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[1335a] [1] nor must they be too near them (for this involves much unpleasantness, since in such families there is less respect felt between them, as between companions of the same age, and also the nearness of age leads to friction in household affairs); and in addition, to return to the point from which we began this digression, measures must be taken to ensure that the children produced may have bodily frames suited to the wish of the lawgiver. These results then are almost all attained by one mode of regulation. For since the period of parentage terminates, speaking generally, with men at the age of seventy at the outside, and with women at fifty, the commencement of their union should correspond in respect of age with these times. But the mating of the young is bad for child-bearing; for in all animal species the offspring of the young are more imperfect and likely to produce female children,1 and small in figure, so that the same thing must necessarily occur in the human race also. And a proof of this is that in all the states where it is the local custom to mate young men and young women, the people are deformed and small of body. And again young women labor more, and more of them die in childbirth; indeed according to some accounts such was the reason why the oracle2 was given [20] to the people of Troezen, because many were dying owing to its being their custom for the women to marry young, and it did not refer to the harvest. And again it also contributes to chastity for the bestowal of women in marriage to be made when they are older, for it is thought that they are more licentious when they have had intercourse in youth. Also the males are thought to be arrested in bodily growth if they have intercourse while the seed is still growing, for this also has a fixed period after passing which it is no longer plentiful. Therefore it is fitting for the women to be married at about the age of eighteen and the men at thirty-seven or a little before3—for that will give long enough for the union to take place with their bodily vigor at its prime, and for it to arrive with a convenient coincidence of dates at the time when procreation ceases. Moreover the succession of the children to the estates, if their birth duly occurs soon after the parents marry, will take place when they are beginning their prime, and when the parents' period of vigor has now come to a close, towards the age of seventy. The proper age therefore for union has been discussed; as to the proper times in respect of the season we may accept what is customary with most people, who have rightly decided even as it is to practise marital cohabitation in winter. And people should also study for themselves, when their time comes, the teachings of physicians and natural philosophers on the subject of the procreation of children; the suitable bodily seasons are adequately discussed by the physicians,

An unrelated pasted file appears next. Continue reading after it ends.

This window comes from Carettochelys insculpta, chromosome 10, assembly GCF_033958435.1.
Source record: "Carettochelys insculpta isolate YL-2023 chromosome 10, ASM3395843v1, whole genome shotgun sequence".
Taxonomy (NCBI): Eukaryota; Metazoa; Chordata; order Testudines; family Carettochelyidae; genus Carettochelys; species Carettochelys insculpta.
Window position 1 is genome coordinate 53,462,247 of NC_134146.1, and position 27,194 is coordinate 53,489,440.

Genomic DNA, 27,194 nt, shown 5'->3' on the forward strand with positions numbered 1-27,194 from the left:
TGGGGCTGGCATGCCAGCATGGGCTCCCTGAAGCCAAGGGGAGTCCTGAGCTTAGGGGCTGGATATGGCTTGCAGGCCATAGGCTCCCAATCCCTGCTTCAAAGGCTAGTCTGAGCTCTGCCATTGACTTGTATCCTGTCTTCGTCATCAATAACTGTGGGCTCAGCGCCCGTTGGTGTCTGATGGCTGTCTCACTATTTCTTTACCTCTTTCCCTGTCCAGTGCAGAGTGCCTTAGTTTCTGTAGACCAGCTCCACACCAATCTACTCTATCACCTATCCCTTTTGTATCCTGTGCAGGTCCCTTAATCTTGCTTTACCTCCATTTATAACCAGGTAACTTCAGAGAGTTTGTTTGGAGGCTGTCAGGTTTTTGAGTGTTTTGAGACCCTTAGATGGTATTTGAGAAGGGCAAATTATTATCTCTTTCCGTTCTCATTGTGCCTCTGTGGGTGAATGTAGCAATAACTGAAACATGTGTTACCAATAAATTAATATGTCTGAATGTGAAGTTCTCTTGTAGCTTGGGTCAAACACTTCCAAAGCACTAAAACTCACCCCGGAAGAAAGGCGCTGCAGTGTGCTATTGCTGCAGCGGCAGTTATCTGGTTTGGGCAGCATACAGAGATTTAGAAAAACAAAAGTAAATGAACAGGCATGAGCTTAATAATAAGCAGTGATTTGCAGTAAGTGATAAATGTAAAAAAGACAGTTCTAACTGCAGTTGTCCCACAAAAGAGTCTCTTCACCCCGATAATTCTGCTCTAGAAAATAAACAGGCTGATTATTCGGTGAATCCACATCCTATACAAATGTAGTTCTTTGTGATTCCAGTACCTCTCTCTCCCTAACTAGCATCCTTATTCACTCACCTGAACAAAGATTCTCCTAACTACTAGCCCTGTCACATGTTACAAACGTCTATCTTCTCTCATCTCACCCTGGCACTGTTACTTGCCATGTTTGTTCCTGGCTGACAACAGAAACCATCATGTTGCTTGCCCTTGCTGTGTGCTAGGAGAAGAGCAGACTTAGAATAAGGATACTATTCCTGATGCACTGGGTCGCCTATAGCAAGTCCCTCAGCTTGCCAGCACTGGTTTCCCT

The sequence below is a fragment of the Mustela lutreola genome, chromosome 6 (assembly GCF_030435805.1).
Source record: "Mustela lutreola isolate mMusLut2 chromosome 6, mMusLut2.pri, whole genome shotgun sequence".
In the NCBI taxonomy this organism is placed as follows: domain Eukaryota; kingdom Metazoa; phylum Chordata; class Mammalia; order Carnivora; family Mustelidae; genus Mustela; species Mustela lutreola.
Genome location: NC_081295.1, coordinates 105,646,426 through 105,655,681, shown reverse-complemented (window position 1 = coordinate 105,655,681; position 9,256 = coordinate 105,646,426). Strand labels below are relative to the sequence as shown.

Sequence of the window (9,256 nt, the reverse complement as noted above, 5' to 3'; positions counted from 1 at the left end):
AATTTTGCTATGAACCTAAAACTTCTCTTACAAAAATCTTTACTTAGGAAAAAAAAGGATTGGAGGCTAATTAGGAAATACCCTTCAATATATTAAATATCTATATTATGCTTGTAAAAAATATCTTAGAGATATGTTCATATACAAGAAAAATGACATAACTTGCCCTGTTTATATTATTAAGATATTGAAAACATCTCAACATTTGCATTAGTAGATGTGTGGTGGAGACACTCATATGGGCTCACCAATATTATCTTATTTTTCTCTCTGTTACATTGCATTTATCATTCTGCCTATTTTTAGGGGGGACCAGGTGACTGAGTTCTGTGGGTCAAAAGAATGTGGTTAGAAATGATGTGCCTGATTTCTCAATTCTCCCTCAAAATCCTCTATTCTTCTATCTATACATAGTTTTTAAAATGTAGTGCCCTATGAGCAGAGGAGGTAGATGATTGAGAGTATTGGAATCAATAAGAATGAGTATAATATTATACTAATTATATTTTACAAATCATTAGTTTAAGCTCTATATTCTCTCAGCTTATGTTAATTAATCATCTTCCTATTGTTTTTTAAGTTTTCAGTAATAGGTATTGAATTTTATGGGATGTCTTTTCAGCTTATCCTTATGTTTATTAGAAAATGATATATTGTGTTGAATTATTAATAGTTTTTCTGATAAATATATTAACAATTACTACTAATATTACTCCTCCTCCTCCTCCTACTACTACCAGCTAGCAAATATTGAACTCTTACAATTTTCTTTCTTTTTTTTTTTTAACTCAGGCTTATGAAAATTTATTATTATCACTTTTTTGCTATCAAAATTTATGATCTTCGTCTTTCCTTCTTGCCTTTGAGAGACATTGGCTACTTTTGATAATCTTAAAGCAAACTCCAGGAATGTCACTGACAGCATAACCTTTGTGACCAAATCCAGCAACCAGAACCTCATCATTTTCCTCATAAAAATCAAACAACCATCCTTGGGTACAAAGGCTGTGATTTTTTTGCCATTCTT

1 Some editors write θηλύτοκα and interpret ‘more likely to be born females.’ ( θηλυτόκα, ‘likely to bear females,’ is applied to the young parents themselves in Aristot. Hist. An. 766b 29.)

2 Μὴ τέμνε νέαν ἄλοκα(‘cut not a new furrow’) schol.

3 The word ‘before’ is a conjectural insertion.

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